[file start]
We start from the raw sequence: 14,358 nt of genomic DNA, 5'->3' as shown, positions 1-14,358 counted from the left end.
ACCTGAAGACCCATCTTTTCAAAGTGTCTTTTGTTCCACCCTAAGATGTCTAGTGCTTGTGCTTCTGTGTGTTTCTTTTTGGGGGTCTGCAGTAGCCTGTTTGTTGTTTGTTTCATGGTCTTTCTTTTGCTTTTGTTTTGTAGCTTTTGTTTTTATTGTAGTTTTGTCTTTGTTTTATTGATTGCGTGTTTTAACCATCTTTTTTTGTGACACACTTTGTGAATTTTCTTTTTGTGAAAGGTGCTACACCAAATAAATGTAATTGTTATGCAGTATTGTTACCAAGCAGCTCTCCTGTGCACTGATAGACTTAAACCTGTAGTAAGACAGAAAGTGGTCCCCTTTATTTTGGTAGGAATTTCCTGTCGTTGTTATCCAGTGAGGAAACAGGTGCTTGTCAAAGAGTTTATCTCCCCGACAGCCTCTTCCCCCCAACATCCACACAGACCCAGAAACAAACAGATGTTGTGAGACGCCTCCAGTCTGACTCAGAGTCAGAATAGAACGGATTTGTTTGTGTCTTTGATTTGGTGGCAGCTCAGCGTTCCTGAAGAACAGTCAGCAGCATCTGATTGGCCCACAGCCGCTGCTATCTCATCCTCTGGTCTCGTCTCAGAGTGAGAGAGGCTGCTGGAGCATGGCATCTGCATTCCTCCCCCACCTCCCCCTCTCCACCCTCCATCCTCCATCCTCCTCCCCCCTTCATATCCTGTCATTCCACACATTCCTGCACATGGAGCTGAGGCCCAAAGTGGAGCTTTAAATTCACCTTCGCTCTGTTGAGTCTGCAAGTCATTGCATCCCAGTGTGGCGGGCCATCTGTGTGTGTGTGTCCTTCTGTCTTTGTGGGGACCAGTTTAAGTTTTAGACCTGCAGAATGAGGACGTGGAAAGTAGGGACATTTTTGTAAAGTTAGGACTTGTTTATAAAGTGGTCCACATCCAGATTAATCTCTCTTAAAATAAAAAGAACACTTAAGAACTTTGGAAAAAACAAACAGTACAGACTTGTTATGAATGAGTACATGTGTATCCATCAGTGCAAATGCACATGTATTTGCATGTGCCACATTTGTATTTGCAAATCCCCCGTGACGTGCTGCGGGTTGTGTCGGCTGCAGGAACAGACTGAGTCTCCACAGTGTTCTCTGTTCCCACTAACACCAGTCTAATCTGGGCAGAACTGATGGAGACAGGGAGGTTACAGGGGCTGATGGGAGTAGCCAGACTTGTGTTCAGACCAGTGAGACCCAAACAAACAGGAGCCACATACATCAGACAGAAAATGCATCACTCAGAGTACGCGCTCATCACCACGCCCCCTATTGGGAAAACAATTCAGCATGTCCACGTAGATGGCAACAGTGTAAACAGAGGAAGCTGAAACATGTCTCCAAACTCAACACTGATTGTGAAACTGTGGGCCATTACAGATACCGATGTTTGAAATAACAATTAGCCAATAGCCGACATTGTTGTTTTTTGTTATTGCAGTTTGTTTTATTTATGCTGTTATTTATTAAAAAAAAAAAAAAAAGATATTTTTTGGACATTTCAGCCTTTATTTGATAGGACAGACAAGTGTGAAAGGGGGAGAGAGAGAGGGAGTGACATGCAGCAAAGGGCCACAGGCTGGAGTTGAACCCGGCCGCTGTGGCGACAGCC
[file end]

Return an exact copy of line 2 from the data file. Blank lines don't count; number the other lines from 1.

ACCTGAAGACCCATCTTTTCAAAGTGTCTTTTGTTCCACCCTAAGATGTCTAGTGCTTGTGCTTCTGTGTGTTTCTTTTTGGGGGTCTGCAGTAGCCTGTTTGTTGTTTGTTTCATGGTCTTTCTTTTGCTTTTGTTTTGTAGCTTTTGTTTTTATTGTAGTTTTGTCTTTGTTTTATTGATTGCGTGTTTTAACCATCTTTTTTTGTGACACACTTTGTGAATTTTCTTTTTGTGAAAGGTGCTACACCAAATAAATGTAATTGTTATGCAGTATTGTTACCAAGCAGCTCTCCTGTGCACTGATAGACTTAAACCTGTAGTAAGACAGAAAGTGGTCCCCTTTATTTTGGTAGGAATTTCCTGTCGTTGTTATCCAGTGAGGAAACAGGTGCTTGTCAAAGAGTTTATCTCCCCGACAGCCTCTTCCCCCCAACATCCACACAGACCCAGAAACAAACAGATGTTGTGAGACGCCTCCAGTCTGACTCAGAGTCAGAATAGAACGGATTTGTTTGTGTCTTTGATTTGGTGGCAGCTCAGCGTTCCTGAAGAACAGTCAGCAGCATCTGATTGGCCCACAGCCGCTGCTATCTCATCCTCTGGTCTCGTCTCAGAGTGAGAGAGGCTGCTGGAGCATGGCATCTGCATTCCTCCCCCACCTCCCCCTCTCCACCCTCCATCCTCCATCCTCCTCCCCCCTTCATATCCTGTCATTCCACACATTCCTGCACATGGAGCTGAGGCCCAAAGTGGAGCTTTAAATTCACCTTCGCTCTGTTGAGTCTGCAAGTCATTGCATCCCAGTGTGGCGGGCCATCTGTGTGTGTGTGTCCTTCTGTCTTTGTGGGGACCAGTTTAAGTTTTAGACCTGCAGAATGAGGACGTGGAAAGTAGGGACATTTTTGTAAAGTTAGGACTTGTTTATAAAGTGGTCCACATCCAGATTAATCTCTCTTAAAATAAAAAGAACACTTAAGAACTTTGGAAAAAACAAACAGTACAGACTTGTTATGAATGAGTACATGTGTATCCATCAGTGCAAATGCACATGTATTTGCATGTGCCACATTTGTATTTGCAAATCCCCCGTGACGTGCTGCGGGTTGTGTCGGCTGCAGGAACAGACTGAGTCTCCACAGTGTTCTCTGTTCCCACTAACACCAGTCTAATCTGGGCAGAACTGATGGAGACAGGGAGGTTACAGGGGCTGATGGGAGTAGCCAGACTTGTGTTCAGACCAGTGAGACCCAAACAAACAGGAGCCACATACATCAGACAGAAAATGCATCACTCAGAGTACGCGCTCATCACCACGCCCCCTATTGGGAAAACAATTCAGCATGTCCACGTAGATGGCAACAGTGTAAACAGAGGAAGCTGAAACATGTCTCCAAACTCAACACTGATTGTGAAACTGTGGGCCATTACAGATACCGATGTTTGAAATAACAATTAGCCAATAGCCGACATTGTTGTTTTTTGTTATTGCAGTTTGTTTTATTTATGCTGTTATTTATTAAAAAAAAAAAAAAAAGATATTTTTTGGACATTTCAGCCTTTATTTGATAGGACAGACAAGTGTGAAAGGGGGAGAGAGAGAGGGAGTGACATGCAGCAAAGGGCCACAGGCTGGAGTTGAACCCGGCCGCTGTGGCGACAGCC